Japanese Customs Housewarming Gift

Written by brooke turner
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Japanese Customs Housewarming Gift
It is customary to give a housewarming gift when entering a home in Japan. (Jupiterimages/Photos.com/Getty Images)

When visiting a home in Japan, presenting a housewarming gift can either make or break your relationship with the recipient. As with most countries around the world, Japan has traditions and customs concerning gift giving. To be appreciated in a culture, it is important to honour those customs as to not offend the receiving party.

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When to Give

Each time you are hosted or entertained by a Japanese person or family, it is always expected that you bring a housewarming gift. In Japanese culture, the giver hands the gift the recipient at the end of the evening. This is opposite of the traditions in the United States, where a housewarming gift is usually given as soon as you enter the home.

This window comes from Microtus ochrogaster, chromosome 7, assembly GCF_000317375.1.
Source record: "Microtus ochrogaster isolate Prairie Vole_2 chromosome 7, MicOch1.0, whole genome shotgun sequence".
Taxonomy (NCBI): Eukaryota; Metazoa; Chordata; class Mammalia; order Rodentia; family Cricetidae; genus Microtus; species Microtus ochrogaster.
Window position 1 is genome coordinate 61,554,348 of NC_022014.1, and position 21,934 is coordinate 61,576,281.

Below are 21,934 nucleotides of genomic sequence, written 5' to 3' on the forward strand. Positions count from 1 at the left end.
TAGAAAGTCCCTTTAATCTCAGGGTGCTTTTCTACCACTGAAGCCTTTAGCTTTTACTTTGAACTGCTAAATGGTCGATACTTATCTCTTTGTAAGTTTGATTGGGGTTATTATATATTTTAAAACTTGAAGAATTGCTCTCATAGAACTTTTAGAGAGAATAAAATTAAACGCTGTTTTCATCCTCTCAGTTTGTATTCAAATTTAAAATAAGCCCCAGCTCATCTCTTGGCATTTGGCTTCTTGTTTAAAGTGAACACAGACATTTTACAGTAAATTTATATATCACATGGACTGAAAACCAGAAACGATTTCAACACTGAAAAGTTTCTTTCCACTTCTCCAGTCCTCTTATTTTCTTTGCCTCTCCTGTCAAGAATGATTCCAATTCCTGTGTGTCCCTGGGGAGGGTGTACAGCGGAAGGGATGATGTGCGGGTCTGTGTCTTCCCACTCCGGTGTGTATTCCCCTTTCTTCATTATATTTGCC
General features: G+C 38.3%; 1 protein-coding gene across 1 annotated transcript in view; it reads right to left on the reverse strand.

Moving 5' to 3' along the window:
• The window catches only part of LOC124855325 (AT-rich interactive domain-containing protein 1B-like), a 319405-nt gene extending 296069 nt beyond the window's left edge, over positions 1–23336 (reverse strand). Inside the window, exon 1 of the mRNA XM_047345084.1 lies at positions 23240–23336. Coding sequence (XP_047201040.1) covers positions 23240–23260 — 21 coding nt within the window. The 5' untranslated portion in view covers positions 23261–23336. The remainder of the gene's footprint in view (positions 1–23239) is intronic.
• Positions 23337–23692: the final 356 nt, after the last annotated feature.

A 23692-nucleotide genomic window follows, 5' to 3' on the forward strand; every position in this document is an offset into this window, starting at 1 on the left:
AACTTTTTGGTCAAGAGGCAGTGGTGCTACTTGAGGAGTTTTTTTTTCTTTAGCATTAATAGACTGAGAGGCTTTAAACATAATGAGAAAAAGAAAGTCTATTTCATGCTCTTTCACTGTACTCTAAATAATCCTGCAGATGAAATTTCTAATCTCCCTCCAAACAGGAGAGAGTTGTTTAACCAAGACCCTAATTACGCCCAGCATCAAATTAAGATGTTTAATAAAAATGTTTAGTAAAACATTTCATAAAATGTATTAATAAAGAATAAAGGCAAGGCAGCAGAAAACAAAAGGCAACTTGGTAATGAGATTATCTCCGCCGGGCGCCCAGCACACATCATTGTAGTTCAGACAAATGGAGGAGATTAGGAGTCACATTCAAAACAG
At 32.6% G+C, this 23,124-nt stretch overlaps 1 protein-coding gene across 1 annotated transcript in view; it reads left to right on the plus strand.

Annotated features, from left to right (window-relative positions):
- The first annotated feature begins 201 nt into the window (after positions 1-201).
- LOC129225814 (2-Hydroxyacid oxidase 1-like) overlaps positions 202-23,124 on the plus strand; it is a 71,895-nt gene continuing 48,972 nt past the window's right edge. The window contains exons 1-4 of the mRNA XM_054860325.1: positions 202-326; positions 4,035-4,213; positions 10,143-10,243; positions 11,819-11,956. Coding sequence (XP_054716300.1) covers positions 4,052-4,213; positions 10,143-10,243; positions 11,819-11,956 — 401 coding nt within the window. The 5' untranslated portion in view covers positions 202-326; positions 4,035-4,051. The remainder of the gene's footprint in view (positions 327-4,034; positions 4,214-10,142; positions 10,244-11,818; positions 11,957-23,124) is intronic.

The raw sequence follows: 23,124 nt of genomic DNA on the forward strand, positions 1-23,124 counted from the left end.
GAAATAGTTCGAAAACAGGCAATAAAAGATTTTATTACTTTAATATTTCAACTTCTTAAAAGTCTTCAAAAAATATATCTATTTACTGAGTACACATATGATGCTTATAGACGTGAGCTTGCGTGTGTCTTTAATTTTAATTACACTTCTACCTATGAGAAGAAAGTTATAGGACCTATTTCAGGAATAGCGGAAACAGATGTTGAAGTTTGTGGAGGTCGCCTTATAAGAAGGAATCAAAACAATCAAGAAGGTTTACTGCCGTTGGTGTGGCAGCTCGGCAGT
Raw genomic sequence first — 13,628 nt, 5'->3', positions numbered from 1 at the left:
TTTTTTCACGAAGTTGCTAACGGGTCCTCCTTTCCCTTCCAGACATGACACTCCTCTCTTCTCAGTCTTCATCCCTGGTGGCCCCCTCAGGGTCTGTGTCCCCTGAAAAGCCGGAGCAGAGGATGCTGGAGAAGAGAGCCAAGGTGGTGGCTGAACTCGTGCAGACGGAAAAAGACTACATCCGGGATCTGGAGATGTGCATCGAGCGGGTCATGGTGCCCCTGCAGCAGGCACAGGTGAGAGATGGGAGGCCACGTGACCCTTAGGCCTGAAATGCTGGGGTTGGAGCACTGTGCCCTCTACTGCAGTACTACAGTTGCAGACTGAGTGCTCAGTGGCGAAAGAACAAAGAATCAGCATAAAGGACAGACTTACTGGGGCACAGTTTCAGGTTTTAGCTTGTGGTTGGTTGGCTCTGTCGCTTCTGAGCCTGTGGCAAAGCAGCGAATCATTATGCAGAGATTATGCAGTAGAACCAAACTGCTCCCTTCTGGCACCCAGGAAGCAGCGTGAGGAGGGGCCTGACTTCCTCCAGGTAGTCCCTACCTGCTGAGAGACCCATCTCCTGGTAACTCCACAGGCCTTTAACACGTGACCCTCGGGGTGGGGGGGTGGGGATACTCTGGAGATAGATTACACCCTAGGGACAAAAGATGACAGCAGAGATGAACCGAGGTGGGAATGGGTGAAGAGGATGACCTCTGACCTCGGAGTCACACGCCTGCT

Gift Ideas

A bottle of wine or Sake, the Japanese liquor, is a traditional housewarming gift in Japan. Items such as tea or coffee are also appreciated, especially if you are enjoying dinner at the recipient's home. Any food items should be of quality. Sets of tea towels or fine soaps are appropriate for a housewarming as well, as are flowers in the appropriate colours.

Gift Do-Nots

Numbers are very symbolic in Japan, so when giving gifts, sets should not be in even numbers and especially in the numbers four and nine. The number four represents death and the number nine symbolises suffering. Most full sets of an item should be numbered at five. Additionally, do not give white or yellow chrysanthemums as they are considered funeral flowers.

Presentation

Gift wrap should not be in the colours white or black. The store where the item was purchased is more of a status symbol than the actual gift itself, so gifts should feature the store label and wrapping. When giving the gift, the presenter should use both hands to hold the gift and bow as they hand the gift to the recipient. You may make a humble comment, such as "This isn't a big gift," or "This is just a box of tea."

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